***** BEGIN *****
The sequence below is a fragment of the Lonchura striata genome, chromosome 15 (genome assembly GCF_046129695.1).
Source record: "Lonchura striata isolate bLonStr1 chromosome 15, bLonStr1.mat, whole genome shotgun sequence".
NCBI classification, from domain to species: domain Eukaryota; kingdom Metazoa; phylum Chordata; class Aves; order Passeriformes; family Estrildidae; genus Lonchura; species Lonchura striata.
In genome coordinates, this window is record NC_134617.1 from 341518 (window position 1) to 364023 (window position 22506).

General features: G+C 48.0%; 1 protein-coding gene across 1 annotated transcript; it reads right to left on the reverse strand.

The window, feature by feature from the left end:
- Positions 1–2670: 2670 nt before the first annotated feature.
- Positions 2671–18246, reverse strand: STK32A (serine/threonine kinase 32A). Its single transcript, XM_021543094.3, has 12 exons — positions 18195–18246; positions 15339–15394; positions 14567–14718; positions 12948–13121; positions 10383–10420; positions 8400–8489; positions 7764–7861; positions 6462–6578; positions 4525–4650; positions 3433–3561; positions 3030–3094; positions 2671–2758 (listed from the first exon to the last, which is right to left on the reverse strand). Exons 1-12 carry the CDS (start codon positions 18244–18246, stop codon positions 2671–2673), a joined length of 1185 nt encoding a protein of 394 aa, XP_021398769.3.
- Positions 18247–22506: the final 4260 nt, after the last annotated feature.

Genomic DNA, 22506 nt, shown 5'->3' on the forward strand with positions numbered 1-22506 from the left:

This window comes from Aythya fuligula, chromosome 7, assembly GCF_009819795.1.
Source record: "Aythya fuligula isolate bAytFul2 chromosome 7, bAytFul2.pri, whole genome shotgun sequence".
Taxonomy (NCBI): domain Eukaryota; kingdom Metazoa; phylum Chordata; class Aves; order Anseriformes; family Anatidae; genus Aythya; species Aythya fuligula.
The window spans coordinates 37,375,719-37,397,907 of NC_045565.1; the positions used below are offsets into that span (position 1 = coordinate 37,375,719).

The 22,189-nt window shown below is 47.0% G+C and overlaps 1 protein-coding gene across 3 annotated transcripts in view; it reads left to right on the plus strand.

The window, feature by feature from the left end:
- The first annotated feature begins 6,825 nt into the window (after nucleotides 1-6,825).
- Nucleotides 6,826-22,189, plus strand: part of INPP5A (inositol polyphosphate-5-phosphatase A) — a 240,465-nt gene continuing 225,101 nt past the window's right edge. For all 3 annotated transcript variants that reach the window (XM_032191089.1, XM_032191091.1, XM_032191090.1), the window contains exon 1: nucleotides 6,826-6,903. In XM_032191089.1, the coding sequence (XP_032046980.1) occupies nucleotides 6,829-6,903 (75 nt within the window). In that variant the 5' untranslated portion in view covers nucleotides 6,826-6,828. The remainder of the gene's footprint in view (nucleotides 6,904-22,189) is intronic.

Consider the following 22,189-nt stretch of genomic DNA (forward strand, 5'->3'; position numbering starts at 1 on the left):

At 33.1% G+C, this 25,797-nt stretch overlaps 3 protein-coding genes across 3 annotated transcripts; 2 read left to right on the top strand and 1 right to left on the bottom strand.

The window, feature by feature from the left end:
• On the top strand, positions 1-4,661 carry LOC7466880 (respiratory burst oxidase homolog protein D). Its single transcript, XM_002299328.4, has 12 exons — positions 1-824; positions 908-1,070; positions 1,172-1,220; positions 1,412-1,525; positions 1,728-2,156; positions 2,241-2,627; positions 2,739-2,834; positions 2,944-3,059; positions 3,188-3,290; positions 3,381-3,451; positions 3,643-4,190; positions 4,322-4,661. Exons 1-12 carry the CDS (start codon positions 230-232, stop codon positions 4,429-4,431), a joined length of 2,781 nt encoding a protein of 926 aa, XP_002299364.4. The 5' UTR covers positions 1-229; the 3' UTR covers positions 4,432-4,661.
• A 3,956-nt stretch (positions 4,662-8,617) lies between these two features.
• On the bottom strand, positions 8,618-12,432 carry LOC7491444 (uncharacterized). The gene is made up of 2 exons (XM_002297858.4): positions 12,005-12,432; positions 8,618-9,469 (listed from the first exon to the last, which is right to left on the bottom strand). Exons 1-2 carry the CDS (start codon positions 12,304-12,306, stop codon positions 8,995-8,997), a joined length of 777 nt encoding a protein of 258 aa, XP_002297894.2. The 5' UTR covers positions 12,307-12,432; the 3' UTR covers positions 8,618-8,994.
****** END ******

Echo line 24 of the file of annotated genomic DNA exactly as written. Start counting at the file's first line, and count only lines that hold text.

• On the bottom strand, positions 8,618-12,432 carry LOC7491444 (uncharacterized). The gene is made up of 2 exons (XM_002297858.4): positions 12,005-12,432; positions 8,618-9,469 (listed from the first exon to the last, which is right to left on the bottom strand). Exons 1-2 carry the CDS (start codon positions 12,304-12,306, stop codon positions 8,995-8,997), a joined length of 777 nt encoding a protein of 258 aa, XP_002297894.2. The 5' UTR covers positions 12,307-12,432; the 3' UTR covers positions 8,618-8,994.